How challenging it is, at times, to set aside our preconceived notions of control, order and planning. Well, it certainly is for me, with my type-A, “control freak”, slightly OCD, mostly bossy personality!
I see much of myself in our precious eldest daughter who, typical of an eldest child, has incredible organizational abilities for planning and prepping her exciting young life.
That is not to say that our youngest daughter lacks organizational skills, quite the contrary! I am equally astounded by the road trip adventure that she has so capably pulled off for her and a team mate, taking them right across the United States!
What this crazy past year has taught me is that planning, in my old way, is pointless! Any and all plans can be changed within the blink of an eye, and most often, without any input of my own.
This is a feeling which signifies an end of helplessness and a beginning of hopefulness where I have learned the difficult trait of surrender.
Leaving something behind is never easy, especially when it was something wonderful. (Different story when it is something bad or traumatic) So the ending of an era was so sharply highlighted over our family Christmas gathering. What a privilege it was to be able to gather together, my entire immediate family (with the exception of our youngest daughter who was “covid-trapped” in the USA, thus travelling across the country) at my brother’s farm where we were suitably socially distanced from the rest of humanity.
Our Christmas celebration was a family feast held in the old wooden shearing shed which is something of an iconic structure on the road joining two farming valleys. Many travelers have stopped to take a photo or paint a picture, over the years, of this old yellow wood farm shed (barn).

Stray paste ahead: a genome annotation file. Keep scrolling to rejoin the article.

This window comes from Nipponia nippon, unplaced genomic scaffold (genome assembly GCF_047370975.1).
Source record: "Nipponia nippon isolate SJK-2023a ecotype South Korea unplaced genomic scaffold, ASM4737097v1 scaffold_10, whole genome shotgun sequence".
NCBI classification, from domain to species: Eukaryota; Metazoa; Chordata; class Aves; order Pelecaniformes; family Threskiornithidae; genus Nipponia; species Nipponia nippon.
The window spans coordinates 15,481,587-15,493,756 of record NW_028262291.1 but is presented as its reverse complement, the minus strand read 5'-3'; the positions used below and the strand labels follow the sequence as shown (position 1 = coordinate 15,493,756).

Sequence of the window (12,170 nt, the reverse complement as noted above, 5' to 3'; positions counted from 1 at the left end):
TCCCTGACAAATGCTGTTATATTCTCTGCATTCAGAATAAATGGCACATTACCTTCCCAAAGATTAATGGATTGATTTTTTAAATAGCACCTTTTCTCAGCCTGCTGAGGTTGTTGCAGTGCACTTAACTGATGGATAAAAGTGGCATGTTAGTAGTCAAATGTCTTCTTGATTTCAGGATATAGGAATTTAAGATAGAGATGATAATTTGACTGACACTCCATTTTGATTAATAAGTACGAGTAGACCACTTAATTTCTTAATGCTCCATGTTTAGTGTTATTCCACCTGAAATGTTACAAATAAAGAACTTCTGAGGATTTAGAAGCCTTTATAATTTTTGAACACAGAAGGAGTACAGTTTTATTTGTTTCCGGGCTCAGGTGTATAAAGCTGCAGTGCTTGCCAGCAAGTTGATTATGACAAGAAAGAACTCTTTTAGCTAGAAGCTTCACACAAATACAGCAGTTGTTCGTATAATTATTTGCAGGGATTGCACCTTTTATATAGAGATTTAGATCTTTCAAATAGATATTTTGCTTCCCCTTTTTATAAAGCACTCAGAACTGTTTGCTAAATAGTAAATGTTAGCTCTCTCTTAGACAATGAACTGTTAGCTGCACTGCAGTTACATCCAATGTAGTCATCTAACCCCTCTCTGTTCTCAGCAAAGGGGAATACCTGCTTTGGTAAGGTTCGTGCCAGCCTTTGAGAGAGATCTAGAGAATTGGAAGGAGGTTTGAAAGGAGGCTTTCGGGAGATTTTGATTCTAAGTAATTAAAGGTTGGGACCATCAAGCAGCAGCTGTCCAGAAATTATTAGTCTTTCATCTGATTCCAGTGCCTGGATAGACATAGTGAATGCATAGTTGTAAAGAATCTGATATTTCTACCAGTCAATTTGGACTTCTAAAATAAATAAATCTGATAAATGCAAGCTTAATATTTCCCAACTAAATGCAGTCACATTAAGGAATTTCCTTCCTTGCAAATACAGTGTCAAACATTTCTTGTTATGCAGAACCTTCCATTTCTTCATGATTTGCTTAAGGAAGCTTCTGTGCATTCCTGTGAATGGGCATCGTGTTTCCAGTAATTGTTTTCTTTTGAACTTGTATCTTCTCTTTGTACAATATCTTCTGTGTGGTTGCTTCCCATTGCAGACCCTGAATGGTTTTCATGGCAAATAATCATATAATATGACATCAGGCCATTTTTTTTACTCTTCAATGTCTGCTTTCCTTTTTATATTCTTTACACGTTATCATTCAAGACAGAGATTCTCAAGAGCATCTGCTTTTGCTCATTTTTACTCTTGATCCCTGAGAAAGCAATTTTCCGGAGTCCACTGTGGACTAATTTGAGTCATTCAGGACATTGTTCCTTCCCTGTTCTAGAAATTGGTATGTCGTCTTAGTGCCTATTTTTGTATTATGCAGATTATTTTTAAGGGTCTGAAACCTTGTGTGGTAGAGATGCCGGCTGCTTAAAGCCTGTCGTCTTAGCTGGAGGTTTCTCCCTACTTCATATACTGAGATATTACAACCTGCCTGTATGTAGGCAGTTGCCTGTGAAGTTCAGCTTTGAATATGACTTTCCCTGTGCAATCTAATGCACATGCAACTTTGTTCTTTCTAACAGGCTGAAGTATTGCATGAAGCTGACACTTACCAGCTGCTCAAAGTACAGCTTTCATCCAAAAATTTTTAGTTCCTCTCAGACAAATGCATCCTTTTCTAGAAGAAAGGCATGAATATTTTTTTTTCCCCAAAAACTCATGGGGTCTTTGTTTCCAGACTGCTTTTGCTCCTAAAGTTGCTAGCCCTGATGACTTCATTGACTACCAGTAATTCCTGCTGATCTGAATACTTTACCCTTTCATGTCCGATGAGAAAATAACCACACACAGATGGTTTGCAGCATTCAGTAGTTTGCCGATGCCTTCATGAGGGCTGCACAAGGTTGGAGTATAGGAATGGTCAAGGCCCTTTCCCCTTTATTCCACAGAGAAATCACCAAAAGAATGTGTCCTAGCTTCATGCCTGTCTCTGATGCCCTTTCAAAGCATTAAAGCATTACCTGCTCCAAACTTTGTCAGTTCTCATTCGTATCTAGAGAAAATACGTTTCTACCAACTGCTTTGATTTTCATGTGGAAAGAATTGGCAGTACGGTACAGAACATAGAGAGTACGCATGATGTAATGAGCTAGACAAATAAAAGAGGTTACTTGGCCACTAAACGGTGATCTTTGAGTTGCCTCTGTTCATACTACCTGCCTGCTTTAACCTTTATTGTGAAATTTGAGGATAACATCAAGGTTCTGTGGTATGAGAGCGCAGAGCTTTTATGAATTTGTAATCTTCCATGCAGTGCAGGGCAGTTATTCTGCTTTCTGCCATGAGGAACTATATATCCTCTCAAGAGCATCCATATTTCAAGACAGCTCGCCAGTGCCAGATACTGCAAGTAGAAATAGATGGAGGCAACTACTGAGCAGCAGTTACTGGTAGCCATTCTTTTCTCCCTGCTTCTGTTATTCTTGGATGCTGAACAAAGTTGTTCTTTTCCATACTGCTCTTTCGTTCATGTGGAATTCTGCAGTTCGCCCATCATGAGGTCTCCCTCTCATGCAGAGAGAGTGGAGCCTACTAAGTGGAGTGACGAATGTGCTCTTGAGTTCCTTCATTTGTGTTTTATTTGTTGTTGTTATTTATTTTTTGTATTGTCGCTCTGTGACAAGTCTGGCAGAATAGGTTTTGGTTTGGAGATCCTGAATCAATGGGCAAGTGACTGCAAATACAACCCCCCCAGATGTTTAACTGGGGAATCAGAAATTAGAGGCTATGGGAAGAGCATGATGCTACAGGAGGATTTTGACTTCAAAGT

We all fondly recalled our happy childhood antics over the various seasonal farming activities, the naughty bits, the scary bits, the excitement and laughter bits. Along with the overriding feeling that our dear Dad was watching down on us closely, chuckling with each and every recounted story and feeling so very proud of the picture of family unity in the old shed.
So it was that a bitter-sweet celebration was drawn to a close with the knowledge that this was possibly the last such close family gathering that we would enjoy, mostly due to the privilege of our growing family, each with their own extended families to share these occasions with.
Queue an exciting drum roll because the ending of this era signifies the beginning of a new and exciting one where we may share these happy times with new additions and in new homes around the globe!
Life is for the living. It is not a dress rehearsal so opportunities that are there for the taking are to be taken with both hands, terrifying as they may seem, especially when requiring to leave familiarity behind for something unknown. Not dissimilar to what our British ancestors did around 175 years ago, all without the assistance of modern technology!
Something I hope to impart on my planning and organizing daughters is that once they/we surrender our hopes, dreams, wishes and plans to the Divine “Big Picture”, their/our small picture plans become less fraught with pitfalls and blossom into more than they/we could ever have imagined.
2 thoughts on “Beginnings and endings.”
Beautifully narrated Sal. Your writing is profound, making the reader feel as if they are sharing your experience.
Thanks Tania, I appreciate your feedback and encouragement. X